Materials and methods
PEFR was recorded in 50 adult, healthy, male participants aged 18–23 years who were students of professional courses. Mini Wright’s peak flow meter was used to measure the PEFR. Three readings were taken in the standing and lying positions. The best of the three recordings was considered as the final value.
Results
PEFR was decreased while lying down compared with standing in the participants studied, and the quantum of difference was noted.
Conclusion
With postural changes, the PEFR significantly differs on the basis of whether the measurements are taken in the standing or in the lying posture in healthy participants. The effect of posture may be of importance in recording PEFR, and changing to a better posture may be especially useful for those with weak expiration.

Keywords: peak expiratory flow rate, postural variation, south indian male


How to cite this article:
Pakkala A, Pakkala A. An Indian study of postural variation in peak expiratory flow rates in healthy, adult, male participants. Al-Azhar Assiut Med J 2016;14:49-51

How to cite this URL:
Pakkala A, Pakkala A. An Indian study of postural variation in peak expiratory flow rates in healthy, adult, male participants. Al-Azhar Assiut Med J [serial online] 2016 [cited 2017 Jun 28];14:49-51. Available from: http://www.azmj.eg.net/text.asp?2016/14/2/49/192645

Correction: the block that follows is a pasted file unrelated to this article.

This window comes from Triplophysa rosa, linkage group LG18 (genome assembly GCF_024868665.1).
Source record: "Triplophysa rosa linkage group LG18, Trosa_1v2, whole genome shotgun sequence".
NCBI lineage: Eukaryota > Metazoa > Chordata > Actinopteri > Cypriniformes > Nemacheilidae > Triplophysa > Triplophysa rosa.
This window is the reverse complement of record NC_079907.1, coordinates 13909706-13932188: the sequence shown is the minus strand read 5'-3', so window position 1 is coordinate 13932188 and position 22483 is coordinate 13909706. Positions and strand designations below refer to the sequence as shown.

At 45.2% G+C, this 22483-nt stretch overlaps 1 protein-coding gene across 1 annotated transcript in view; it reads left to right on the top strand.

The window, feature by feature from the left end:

Introduction Top


Adequate data are not available for postural variation in peak expiratory flow rates (PEFRs) in normal individuals who are students of professional courses with a sedentary lifestyle. The present study was undertaken to study the postural variation in PEFRs in healthy, adult, male participants in south India.

PEFR is one of the pulmonary function parameters that provide a quantifiable measure of lung function. It is relatively a simple and easy procedure to evaluate respiratory function when compared with pulmonary function testing. Peak expiratory flow is the measurement of the movement of air into and out of the lungs during various breathing manoeuvres [1].